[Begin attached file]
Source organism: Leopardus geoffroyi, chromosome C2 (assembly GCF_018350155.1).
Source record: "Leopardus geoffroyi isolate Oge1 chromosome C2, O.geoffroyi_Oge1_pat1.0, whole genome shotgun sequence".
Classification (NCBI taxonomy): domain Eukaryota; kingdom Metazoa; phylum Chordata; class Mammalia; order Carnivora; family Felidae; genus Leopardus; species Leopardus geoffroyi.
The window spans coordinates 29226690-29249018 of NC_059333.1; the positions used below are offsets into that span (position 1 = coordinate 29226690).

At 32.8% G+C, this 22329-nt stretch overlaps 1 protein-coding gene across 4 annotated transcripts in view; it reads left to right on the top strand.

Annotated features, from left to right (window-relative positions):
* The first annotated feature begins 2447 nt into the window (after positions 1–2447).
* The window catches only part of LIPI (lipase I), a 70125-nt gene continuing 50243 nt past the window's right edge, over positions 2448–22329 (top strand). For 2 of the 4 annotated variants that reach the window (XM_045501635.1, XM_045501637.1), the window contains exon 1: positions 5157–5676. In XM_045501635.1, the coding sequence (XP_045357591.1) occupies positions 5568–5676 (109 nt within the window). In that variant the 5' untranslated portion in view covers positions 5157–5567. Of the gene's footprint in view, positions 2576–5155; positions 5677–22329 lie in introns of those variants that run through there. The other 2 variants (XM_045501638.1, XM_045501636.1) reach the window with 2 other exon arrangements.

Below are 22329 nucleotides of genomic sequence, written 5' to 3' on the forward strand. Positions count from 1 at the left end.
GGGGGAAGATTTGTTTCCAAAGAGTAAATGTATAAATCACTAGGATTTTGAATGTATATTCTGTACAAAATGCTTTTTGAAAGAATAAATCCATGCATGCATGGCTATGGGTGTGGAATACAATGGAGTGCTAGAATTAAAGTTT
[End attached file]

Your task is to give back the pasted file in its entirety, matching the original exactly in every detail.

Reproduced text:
Source organism: Leopardus geoffroyi, chromosome C2 (assembly GCF_018350155.1).
Source record: "Leopardus geoffroyi isolate Oge1 chromosome C2, O.geoffroyi_Oge1_pat1.0, whole genome shotgun sequence".
Classification (NCBI taxonomy): domain Eukaryota; kingdom Metazoa; phylum Chordata; class Mammalia; order Carnivora; family Felidae; genus Leopardus; species Leopardus geoffroyi.
The window spans coordinates 29226690-29249018 of NC_059333.1; the positions used below are offsets into that span (position 1 = coordinate 29226690).

At 32.8% G+C, this 22329-nt stretch overlaps 1 protein-coding gene across 4 annotated transcripts in view; it reads left to right on the top strand.

Annotated features, from left to right (window-relative positions):
* The first annotated feature begins 2447 nt into the window (after positions 1–2447).
* The window catches only part of LIPI (lipase I), a 70125-nt gene continuing 50243 nt past the window's right edge, over positions 2448–22329 (top strand). For 2 of the 4 annotated variants that reach the window (XM_045501635.1, XM_045501637.1), the window contains exon 1: positions 5157–5676. In XM_045501635.1, the coding sequence (XP_045357591.1) occupies positions 5568–5676 (109 nt within the window). In that variant the 5' untranslated portion in view covers positions 5157–5567. Of the gene's footprint in view, positions 2576–5155; positions 5677–22329 lie in introns of those variants that run through there. The other 2 variants (XM_045501638.1, XM_045501636.1) reach the window with 2 other exon arrangements.

Below are 22329 nucleotides of genomic sequence, written 5' to 3' on the forward strand. Positions count from 1 at the left end.
GGGGGAAGATTTGTTTCCAAAGAGTAAATGTATAAATCACTAGGATTTTGAATGTATATTCTGTACAAAATGCTTTTTGAAAGAATAAATCCATGCATGCATGGCTATGGGTGTGGAATACAATGGAGTGCTAGAATTAAAGTTT